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a clock imageNovember 13 2017

Averaging under 10 minutes for the average duration of a GP consultation, the UK ranks 29th out of 67 countries, a BMJ Open study has found.

Data from 178 studies since 1952 was included in the analysis, with 16 papers relating to UK GP consultations. Analysis of the long term trends indicated that GP consultation length in the UK has increased over time, but was currently relatively stable, increasing at around 4.2 seconds a year. However, data was very mixed for the UK, with studies since 2002 indicating average consultation times ranging anywhere between 8.65 minutes and 11.7 minutes.

“It is also interesting to note that at the current rate of change, the consultation length in the UK would only reach 15 min in 2086,” said the researchers.

By way of comparison, the average consultation time in the USA has increased to over 20 minutes, and in Australia it is just under 15 minutes.

In addition, the data indicates that, on a global basis, length of consultation was significantly associated with:

  • national spend on healthcare per head of the population;
  • the number of primary care doctors per 1,000 of the population;
  • doctor burnout and ‘depersonalisation’.

However, it was not associated with:

  • the number of consultations per patient in a given year;
  • the number of diagnostic tests requested by the doctor;
  • the number of attendances at emergency care departments;
  • patient satisfaction.

Shorter consultation length was also found to be associated with multiple drugs prescribed to a patient (polypharmacy), overuse of antibiotics, and poor communication with patients.

The RCGP has said the 10-minutes consultation is no longer fit for purpose. RCGP Chair Professor Helen Stokes-Lampard said: “It’s concerning to see that every UK study included in this research shows that we are spending less than 10 minutes on average with our patients during their consultation. It backs up previous research showing that consultation times are amongst the lowest in Western Europe and other comparable health systems around the world.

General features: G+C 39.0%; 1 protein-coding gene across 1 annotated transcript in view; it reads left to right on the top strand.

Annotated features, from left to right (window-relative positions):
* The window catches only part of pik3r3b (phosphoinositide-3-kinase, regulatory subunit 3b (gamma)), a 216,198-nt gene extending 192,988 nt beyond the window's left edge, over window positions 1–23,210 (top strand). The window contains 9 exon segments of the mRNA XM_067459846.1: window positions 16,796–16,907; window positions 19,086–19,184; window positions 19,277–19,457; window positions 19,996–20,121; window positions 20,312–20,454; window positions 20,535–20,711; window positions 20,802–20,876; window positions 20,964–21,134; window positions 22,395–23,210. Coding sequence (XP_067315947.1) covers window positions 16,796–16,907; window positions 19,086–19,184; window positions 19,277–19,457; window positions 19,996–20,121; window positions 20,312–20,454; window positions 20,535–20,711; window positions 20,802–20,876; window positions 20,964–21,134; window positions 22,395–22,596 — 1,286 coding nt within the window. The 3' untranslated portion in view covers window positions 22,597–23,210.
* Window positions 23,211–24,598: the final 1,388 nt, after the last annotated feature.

“Increasingly, patients are living with multiple, long-term chronic conditions, both physical and psychological – and at the same time GPs are being asked to do more checks, ask more questions and give more advice as standard during consultations. The standard 10-minute appointment is simply inadequate to deal with this.”

She noted that the latest independent GP Patient Survey “found patients will already be waiting a week or more for an appointment with a GP or practice nurse on 100 million occasions by 2020.”

Links:
BMJ Open announcement             
G Irving et al. ‘International variations in primary care physician consultation time: a systematic review of 67 countries’. BMJ Open 2017;7:e017902                 
RCGP comment                  

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